#womensupportingwomen in Sport and Business

#womensupportingwomen in Sport and Business

Gathering together with other women in the sports community can be powerful. Last weekend, we had the opportunity to be part of NENSA (New England Nordic Ski Association )Women’s Day, alongside three other New England brands and over 200 women to celebrate the sport of Nordic skiing. As female owned businesses, we all support NENSA as an organization and were able to observe the magic that happens when an active community comes together. Here are a few of the inspiring takeaways:

“Be Noisy” and Advocate for What you Want: by Carina Hamel, Co Founder, Bivo

Molly Peters was the keynote speaker at NENSA Women’s Day this year. Molly ski raced at Middlebury College and is now a coach at Saint Michael’s College in Vermont. From when she started racing 25 years ago, Molly was discouraged by the fact that women always raced shorter distances than men in cross country skiing. To her point, a running marathon is 26.2 miles long for men and women. Why should women race shorter distances than men in skiing? It literally made no sense. So, she got NOISY. She started fighting for equal distances across the board – from local Eastern Cup races all the way up to the Olympics. Naturally, she got a lot of push back, but she kept winning over key athletes to keep her dream moving forward. First, Jessie Diggins got on board. Then Matt Whitcomb and Chris Grover (two of the main US Ski Team coaches). Molly fought and fought and eventually, she won. She changed the system. Men and women now race equal distances in all FIS World Cup races, they race equal distances on the collegiate circuit, and they will race equal distances in the Olympics in 2026. I have to say, it’s kind of crazy and absolutely BAD ASS that Molly did this. When I was listening to her speak, I couldn’t believe that there was one woman behind this initiative and she actually did it. One person got noisy and she built pressure by pulling in people to support her. The power of advocating for what you want can change an entire system.

Power of Women Teaching Women: by Laura King Marketing + Brand Strategy, Paradis Sport

I first heard Rebecca Rusch (of Mountain Bike Hall of Fame) speak about the difference between instructing women versus men in cycling. She noted that, generally speaking, women tend to underestimate their abilities to learn new skills on the bike, which is less likely the case when teaching men. I also came to see this modeled in the women’s gravel cycling clinics I helped lead. I marveled throughout the weekend at the confidence I could see growing as women would observe other women attempting a skill and could see something click…. “If she can do it, I can too”, was the shift in confidence I’d see transforming their initially nervous demeanor. Most who attended also noted that their entrance into the sport was through a husband, boyfriend or brother, but they were seeking community with other women.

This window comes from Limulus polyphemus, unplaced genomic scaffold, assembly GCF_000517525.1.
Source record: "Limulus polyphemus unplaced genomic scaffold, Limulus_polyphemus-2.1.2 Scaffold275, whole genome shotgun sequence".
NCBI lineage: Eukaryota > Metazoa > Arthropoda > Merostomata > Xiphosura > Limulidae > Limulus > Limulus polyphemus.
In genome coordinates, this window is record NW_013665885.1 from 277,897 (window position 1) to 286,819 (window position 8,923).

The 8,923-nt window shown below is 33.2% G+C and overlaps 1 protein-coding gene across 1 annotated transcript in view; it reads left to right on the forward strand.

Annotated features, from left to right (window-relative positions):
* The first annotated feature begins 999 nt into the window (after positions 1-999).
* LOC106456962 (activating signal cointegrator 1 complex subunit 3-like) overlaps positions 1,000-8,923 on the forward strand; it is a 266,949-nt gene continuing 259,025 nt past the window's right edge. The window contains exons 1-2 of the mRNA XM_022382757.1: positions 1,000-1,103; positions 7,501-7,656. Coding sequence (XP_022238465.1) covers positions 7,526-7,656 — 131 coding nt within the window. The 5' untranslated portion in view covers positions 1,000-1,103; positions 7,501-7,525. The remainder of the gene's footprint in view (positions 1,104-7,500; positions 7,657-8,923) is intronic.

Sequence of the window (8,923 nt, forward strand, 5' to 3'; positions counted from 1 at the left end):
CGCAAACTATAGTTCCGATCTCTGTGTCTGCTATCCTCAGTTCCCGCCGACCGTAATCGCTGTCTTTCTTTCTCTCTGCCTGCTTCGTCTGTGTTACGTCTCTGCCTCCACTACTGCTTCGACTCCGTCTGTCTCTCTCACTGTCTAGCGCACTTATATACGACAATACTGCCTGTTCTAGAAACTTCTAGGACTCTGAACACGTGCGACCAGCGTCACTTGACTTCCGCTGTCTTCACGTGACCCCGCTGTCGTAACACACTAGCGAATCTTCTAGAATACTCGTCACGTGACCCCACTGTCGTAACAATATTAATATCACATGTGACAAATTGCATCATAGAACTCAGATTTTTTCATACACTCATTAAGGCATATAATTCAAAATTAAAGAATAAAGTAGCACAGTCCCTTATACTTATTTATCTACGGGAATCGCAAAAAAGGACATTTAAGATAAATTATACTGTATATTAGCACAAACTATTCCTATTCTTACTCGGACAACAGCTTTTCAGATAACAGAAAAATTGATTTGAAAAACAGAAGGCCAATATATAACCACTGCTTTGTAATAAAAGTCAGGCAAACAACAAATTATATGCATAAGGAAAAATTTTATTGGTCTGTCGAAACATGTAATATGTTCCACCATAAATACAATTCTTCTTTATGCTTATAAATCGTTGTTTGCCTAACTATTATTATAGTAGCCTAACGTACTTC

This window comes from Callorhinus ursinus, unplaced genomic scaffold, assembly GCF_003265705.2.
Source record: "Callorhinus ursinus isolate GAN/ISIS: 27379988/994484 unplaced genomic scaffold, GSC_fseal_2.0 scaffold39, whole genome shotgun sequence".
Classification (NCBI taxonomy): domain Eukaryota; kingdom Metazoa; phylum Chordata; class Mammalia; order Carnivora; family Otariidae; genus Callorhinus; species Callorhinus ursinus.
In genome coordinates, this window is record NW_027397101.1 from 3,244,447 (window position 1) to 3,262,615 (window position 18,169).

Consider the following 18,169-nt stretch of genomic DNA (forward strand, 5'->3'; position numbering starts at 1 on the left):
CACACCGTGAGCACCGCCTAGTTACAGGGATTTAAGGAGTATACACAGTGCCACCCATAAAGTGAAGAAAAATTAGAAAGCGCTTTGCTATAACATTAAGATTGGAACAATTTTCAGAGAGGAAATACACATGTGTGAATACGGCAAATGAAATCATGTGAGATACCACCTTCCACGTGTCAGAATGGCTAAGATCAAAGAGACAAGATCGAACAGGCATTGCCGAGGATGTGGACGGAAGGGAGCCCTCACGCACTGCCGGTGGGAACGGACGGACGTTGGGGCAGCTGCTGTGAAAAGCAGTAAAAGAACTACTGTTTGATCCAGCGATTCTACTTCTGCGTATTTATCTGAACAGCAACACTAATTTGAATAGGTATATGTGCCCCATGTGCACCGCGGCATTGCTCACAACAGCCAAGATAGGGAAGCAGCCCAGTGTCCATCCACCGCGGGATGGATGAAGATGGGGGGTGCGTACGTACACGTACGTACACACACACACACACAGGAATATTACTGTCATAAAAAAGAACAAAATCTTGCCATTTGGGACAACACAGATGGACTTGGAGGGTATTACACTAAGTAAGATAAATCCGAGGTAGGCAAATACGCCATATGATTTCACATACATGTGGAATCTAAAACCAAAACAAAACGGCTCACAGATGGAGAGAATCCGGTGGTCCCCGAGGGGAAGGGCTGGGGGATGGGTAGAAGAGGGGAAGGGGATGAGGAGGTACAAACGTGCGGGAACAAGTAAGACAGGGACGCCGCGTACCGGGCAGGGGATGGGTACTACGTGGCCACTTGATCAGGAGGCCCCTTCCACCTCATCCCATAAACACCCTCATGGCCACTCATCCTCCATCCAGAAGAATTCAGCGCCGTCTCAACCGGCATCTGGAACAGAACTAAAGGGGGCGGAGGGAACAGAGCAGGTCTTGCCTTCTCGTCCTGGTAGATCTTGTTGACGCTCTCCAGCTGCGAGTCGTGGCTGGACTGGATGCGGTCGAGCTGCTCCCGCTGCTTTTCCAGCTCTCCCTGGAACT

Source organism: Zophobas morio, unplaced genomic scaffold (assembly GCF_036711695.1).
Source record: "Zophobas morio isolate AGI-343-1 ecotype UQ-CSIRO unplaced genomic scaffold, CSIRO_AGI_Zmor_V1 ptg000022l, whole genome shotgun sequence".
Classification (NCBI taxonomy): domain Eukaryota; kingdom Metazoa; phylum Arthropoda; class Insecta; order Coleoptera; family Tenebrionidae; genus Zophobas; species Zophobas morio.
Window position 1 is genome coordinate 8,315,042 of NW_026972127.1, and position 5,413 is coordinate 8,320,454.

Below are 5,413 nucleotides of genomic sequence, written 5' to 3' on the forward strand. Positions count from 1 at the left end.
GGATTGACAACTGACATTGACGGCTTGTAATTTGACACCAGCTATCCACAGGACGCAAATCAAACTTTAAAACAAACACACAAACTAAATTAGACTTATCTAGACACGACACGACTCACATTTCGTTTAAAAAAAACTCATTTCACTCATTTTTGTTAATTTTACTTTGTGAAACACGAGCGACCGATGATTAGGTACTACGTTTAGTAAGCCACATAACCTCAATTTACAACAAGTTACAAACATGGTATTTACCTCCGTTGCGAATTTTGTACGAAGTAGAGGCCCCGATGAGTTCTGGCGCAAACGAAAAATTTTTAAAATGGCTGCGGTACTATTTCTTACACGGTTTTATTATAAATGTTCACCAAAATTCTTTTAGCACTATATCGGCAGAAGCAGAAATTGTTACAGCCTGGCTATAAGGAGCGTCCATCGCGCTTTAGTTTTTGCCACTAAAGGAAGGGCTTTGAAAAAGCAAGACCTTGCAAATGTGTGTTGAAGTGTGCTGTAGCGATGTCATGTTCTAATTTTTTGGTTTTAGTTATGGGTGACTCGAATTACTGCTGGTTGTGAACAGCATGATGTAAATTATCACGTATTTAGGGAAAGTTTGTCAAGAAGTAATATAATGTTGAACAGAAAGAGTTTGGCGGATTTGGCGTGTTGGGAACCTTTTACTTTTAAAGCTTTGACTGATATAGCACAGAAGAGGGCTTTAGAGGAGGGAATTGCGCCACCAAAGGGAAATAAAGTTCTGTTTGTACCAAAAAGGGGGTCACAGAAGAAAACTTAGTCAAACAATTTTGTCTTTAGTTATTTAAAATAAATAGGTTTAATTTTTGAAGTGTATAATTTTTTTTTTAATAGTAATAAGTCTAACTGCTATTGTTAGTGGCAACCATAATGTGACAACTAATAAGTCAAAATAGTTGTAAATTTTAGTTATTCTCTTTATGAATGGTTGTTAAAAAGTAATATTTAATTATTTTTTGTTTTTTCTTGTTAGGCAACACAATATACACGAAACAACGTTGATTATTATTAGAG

Women have been teaching each other for centuries, sharing knowledge and skills that have helped to empower and improve their lives. In recent years, the power of women teaching women is increasingly recognized, and there are now a number of organizations and initiatives, including NENSA, dedicated to supporting this work. This was the 23rd year of the women’s-only event which breaks down barriers to learning Nordic skiing techniques, supports growth in the mental and emotional realm of learning a sport, and brings together community to share the love of skiing.

Power of Networking around Women Led Brands: by Kate Harvey, Founder, BirdieBlue

#Womensupportingwomen is a popular and perhaps over-used hashtag in the social media universe. However, there is real power when women support each other in sport and business. This phenomenon played out in full display at NENSA’s 23rd annual Women’s Day. As a newer female business owner, I have learned first hand just how exciting, but also hard it is to launch a new venture. The road is never straight, as much as we try to force it to be, and the experience can be lonely. What has kept me going is my fellow female entrepreneurs. Many of these women, whom I now call my friends, share their time (that they also don’t have), knowledge, advice, and relationships. We are never alone when leaning on each other, celebrating wins, and helping to open doors.

Trina Hosmer, Olympian and Women’s Day organizer, put it perfectly in her event summary email: “I was on the first women’s US Olympic Team in Sapporo, Japan in 1972 and believe me, no one knew who we were, much less what xc skiing was. So, thanks to the current US Nordic Ski Team’s success and events such as this, we are on the map.” Because of the power of women like Trina paving the way, our kick ass women’s Nordic Team is KILLING IT on the World Cup Tour and getting the recognition they deserve. I believe many of our current Nordic stars like Jessie Diggins, Julia Kern, OLY , and Rosie Brennan would agree. The same rings true for us women led brands. We are not only turning to each other to drive success, but gratefully carving a path for the future generations of women leaders. May their path be a little less rocky and may they get the recognition they deserve!


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